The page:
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no return to normal for “a week”, estimates a professor of nautical sciences

“The tugs managed to rotate” the container ship Ever Given, confirmed Monday, March 29 on franceinfo Hervé Baudu, professor of nautical sciences at the National Maritime Superior School (ENSM), former naval officer and member of the Navy Academy. For nearly a week, the 200,000-ton vessel has been blocking the Suez Canal. It was therefore able to be redirected even if it has not yet cleared the passage. For Hervé Baudu, it will probably take “one week” before a return to normal in the channel.

>> Follow our live on the unblocking of the Suez Canal after the grounding of a cargo ship.

franceinfo: Can we say that the hardest part is having simply succeeded in removing the sand from this giant container ship?

Hervé Baudu: It would seem. The only doubt is that the ship was probably stranded on a riprap, that is to say that the banks are made of sand, but in places, there are rocks, even artificial rocks that are put to consolidate the sand banks a little. And it seems that this ship is mounted on a riprap, hence the difficulty in clearing it. But what is interesting to note is that the tugs managed to rotate it, that is to say they managed to roughly put it in the axis, which will allow some more powerful tugs to pull it in the axis, that is to say to go a little the opposite way to its grounding.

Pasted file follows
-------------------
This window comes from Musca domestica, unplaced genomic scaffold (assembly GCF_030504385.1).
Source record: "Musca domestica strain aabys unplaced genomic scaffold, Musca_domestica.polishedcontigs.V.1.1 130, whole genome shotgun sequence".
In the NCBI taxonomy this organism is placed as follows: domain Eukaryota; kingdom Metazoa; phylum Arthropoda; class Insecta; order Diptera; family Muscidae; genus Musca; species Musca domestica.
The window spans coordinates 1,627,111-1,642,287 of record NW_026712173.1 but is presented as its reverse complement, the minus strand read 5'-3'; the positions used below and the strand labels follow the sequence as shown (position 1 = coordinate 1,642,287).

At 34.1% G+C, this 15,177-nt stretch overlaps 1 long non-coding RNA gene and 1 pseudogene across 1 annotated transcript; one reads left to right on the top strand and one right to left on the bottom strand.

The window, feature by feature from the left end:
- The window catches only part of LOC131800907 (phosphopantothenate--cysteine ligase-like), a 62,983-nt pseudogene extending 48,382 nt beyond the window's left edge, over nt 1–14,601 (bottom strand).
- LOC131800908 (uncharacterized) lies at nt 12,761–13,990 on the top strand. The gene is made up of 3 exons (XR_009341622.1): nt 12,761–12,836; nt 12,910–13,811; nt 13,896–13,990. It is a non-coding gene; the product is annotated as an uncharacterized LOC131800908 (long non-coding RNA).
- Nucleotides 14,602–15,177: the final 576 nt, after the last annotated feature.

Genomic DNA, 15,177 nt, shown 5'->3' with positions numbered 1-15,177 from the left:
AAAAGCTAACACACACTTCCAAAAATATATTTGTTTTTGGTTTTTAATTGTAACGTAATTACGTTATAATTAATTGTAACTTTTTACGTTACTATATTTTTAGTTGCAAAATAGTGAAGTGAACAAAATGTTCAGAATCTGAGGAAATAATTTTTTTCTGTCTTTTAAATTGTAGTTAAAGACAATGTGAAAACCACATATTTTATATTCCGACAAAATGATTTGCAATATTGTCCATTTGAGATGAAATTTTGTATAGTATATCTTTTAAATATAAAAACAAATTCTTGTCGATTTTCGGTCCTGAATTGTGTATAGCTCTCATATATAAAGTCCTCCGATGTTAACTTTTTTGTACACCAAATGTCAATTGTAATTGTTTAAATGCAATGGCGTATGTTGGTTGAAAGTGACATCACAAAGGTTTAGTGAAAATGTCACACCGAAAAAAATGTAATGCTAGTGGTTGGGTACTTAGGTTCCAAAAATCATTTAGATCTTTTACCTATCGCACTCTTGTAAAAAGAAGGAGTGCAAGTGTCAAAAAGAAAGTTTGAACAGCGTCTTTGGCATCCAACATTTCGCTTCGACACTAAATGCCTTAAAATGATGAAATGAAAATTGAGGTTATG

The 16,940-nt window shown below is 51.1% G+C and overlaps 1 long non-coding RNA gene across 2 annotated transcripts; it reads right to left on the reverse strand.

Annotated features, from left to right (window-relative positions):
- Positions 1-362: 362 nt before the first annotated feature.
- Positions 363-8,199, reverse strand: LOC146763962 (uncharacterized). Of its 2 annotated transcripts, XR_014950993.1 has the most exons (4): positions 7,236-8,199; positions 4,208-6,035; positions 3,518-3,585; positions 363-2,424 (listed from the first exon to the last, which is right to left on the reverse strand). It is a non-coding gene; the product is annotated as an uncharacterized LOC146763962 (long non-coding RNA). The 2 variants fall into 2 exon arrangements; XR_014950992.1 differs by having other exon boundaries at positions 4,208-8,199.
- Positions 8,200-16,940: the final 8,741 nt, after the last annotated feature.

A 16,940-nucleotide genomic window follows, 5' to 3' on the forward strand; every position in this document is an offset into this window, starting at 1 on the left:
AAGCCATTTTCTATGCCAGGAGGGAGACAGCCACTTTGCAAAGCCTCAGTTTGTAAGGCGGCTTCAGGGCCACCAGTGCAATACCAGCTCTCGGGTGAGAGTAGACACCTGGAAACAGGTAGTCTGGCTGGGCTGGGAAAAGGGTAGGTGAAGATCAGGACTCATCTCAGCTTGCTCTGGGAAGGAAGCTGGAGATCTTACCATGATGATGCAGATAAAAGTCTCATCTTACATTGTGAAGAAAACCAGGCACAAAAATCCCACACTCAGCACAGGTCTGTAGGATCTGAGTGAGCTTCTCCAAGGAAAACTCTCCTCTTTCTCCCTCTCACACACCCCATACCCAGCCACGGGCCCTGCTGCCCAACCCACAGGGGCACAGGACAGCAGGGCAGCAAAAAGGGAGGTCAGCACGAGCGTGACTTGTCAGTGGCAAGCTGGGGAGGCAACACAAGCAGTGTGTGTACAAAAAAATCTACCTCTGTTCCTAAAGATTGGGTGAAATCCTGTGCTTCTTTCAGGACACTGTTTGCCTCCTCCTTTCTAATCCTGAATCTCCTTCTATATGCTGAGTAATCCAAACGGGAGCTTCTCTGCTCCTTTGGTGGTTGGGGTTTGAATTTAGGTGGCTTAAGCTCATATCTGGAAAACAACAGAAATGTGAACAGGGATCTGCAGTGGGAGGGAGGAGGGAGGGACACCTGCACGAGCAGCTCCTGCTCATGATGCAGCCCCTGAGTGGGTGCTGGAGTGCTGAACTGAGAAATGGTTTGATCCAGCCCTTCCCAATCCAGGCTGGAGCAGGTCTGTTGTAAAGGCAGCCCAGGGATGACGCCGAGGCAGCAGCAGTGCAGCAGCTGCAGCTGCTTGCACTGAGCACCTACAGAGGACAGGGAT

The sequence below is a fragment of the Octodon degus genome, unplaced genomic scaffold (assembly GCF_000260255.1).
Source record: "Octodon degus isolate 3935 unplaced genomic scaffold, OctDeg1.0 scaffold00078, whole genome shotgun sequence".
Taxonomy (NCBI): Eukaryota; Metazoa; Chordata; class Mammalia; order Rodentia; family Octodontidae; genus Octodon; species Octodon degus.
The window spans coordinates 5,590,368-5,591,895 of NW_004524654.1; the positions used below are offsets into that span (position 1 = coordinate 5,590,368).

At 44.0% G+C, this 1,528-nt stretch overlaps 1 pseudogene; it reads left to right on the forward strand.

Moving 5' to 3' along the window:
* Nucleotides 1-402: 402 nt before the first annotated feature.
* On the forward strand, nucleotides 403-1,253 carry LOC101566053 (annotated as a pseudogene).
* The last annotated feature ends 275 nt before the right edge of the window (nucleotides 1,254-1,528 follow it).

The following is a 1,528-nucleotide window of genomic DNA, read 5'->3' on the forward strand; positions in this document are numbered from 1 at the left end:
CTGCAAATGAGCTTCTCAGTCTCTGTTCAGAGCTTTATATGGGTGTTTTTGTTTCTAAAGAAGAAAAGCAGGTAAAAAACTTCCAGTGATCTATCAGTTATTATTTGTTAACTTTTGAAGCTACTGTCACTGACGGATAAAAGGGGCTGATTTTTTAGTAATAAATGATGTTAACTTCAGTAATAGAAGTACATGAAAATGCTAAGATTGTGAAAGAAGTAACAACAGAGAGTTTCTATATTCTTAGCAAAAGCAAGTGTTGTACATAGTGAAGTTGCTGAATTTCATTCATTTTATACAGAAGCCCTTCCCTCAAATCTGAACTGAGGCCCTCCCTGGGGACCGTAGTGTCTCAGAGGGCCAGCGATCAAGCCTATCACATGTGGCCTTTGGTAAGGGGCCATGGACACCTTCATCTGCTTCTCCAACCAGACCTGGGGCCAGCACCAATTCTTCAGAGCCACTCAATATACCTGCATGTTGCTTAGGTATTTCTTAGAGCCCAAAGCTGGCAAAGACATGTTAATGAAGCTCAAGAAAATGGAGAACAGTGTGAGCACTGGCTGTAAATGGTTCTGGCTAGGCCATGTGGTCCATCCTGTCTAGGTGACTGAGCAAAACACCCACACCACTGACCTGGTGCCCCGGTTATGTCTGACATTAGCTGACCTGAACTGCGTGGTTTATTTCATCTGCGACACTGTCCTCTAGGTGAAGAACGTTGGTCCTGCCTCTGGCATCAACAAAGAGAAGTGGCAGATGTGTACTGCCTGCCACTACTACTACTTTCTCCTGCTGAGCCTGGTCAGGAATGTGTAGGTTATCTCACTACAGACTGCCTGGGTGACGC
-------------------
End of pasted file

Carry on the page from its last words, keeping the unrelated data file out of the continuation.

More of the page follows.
Explain to us how a boat 400 meters long can run aground like this?

There are three assumptions in this kind of channel. Either it is a machine damage which can lead to a bar damage. This is called a blackout but it seems that it is not. Either it is a human error, a rudder error, an error in transmitting a heading command which is generally given by the pilot. But a priori, that’s not it either. It seems that we are retaining what are called bank effects.

“When a boat sails near the shore of a canal or a river, the water flow forces are asymmetrical, which pulls the stern of the boat towards the bank.”

Hervé Baudu, professor of nautical sciences at the National Maritime Superior School

to franceinfo

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The bigger the boat, the greater this effect.

How long will it take to restore normal trade?

By the time the operations resume, the ship will be towed to a lake, a terminal, so that the crossings of the ships can resume. The authorities say that it is 50 ships a day that can pass. If they reduce the clearance between ships, you can increase to about a hundred ships per day. If we do the math, we have 400 at the top and 400 at the bottom, so in a week it’s done.

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